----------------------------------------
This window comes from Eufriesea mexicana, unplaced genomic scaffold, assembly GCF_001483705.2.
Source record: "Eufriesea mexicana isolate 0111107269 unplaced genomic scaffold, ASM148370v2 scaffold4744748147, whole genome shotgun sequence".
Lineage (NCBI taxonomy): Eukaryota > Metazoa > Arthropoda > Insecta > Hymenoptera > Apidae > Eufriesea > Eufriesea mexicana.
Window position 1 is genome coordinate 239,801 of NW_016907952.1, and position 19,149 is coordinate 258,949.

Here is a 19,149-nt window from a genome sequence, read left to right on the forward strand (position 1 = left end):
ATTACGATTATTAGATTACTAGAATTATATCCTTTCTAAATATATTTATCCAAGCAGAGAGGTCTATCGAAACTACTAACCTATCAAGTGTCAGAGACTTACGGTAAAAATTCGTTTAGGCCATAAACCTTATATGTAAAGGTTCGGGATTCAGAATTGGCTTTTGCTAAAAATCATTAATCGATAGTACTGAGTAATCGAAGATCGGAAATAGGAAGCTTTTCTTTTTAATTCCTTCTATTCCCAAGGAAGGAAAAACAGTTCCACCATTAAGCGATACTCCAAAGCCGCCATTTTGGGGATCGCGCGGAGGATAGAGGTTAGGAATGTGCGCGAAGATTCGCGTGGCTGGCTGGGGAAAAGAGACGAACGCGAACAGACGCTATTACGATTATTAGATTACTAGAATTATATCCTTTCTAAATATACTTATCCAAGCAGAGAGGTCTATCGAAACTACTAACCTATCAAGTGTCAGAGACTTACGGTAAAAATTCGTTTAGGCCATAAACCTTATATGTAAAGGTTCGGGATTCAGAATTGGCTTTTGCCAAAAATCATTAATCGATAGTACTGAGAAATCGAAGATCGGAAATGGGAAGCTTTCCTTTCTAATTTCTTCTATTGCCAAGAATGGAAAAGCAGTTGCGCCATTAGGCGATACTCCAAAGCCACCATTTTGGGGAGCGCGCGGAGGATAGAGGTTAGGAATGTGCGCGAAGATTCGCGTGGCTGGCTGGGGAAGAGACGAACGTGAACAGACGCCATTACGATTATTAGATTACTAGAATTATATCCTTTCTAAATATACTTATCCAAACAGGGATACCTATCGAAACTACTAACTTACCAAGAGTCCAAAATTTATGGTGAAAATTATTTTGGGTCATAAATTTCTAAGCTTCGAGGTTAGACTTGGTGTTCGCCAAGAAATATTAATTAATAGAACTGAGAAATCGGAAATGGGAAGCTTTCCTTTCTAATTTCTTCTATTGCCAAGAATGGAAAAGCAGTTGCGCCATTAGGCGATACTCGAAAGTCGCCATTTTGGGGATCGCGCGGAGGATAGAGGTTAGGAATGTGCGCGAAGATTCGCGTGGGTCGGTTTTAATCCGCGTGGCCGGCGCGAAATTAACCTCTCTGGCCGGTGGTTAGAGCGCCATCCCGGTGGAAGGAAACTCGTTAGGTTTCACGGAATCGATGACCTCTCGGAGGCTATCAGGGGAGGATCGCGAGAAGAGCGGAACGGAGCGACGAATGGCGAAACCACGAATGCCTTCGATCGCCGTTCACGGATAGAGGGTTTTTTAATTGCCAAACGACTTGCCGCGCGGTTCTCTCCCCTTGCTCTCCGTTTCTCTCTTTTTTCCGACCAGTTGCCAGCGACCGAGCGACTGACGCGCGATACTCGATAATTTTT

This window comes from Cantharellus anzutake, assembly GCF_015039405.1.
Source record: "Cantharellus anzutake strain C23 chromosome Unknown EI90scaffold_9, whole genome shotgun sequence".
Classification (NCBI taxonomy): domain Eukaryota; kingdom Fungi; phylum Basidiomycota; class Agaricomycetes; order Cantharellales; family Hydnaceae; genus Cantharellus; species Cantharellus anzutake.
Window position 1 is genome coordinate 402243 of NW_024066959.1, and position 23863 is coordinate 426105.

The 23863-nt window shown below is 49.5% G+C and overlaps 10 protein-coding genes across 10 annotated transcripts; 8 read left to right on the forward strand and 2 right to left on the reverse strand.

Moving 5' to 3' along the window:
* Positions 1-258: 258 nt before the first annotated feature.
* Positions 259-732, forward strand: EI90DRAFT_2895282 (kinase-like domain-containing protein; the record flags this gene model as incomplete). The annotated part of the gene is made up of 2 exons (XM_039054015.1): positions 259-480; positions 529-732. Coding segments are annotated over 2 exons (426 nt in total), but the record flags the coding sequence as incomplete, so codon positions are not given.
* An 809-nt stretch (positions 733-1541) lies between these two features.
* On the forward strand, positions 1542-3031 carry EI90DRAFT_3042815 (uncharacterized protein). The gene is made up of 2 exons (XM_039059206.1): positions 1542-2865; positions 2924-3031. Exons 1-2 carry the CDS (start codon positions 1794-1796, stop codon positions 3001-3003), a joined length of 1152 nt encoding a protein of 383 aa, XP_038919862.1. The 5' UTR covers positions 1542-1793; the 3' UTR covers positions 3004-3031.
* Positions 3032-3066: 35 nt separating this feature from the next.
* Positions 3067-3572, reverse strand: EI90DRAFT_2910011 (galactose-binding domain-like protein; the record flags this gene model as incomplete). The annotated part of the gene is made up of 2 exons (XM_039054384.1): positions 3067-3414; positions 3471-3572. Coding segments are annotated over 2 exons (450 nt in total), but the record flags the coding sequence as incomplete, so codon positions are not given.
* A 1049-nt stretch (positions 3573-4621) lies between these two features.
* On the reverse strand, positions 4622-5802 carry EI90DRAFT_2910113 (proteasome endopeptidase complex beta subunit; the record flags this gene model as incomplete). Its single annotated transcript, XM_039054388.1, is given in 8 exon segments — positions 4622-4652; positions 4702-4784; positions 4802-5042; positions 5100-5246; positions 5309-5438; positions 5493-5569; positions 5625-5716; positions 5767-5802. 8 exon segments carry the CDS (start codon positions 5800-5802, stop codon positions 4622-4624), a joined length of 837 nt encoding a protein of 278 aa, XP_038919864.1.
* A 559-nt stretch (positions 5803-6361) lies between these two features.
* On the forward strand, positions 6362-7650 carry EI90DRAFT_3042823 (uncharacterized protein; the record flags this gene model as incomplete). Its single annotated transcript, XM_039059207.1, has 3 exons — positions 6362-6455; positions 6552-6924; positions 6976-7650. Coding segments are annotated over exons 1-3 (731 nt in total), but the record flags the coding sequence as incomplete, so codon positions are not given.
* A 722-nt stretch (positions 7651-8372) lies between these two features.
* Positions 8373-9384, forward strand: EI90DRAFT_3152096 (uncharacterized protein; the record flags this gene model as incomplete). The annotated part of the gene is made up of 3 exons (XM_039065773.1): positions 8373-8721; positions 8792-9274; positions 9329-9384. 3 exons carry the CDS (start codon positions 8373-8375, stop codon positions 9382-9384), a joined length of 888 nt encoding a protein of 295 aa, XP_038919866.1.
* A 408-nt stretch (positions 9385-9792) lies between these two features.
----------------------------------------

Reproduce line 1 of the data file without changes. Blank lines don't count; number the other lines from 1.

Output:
This window comes from Eufriesea mexicana, unplaced genomic scaffold, assembly GCF_001483705.2.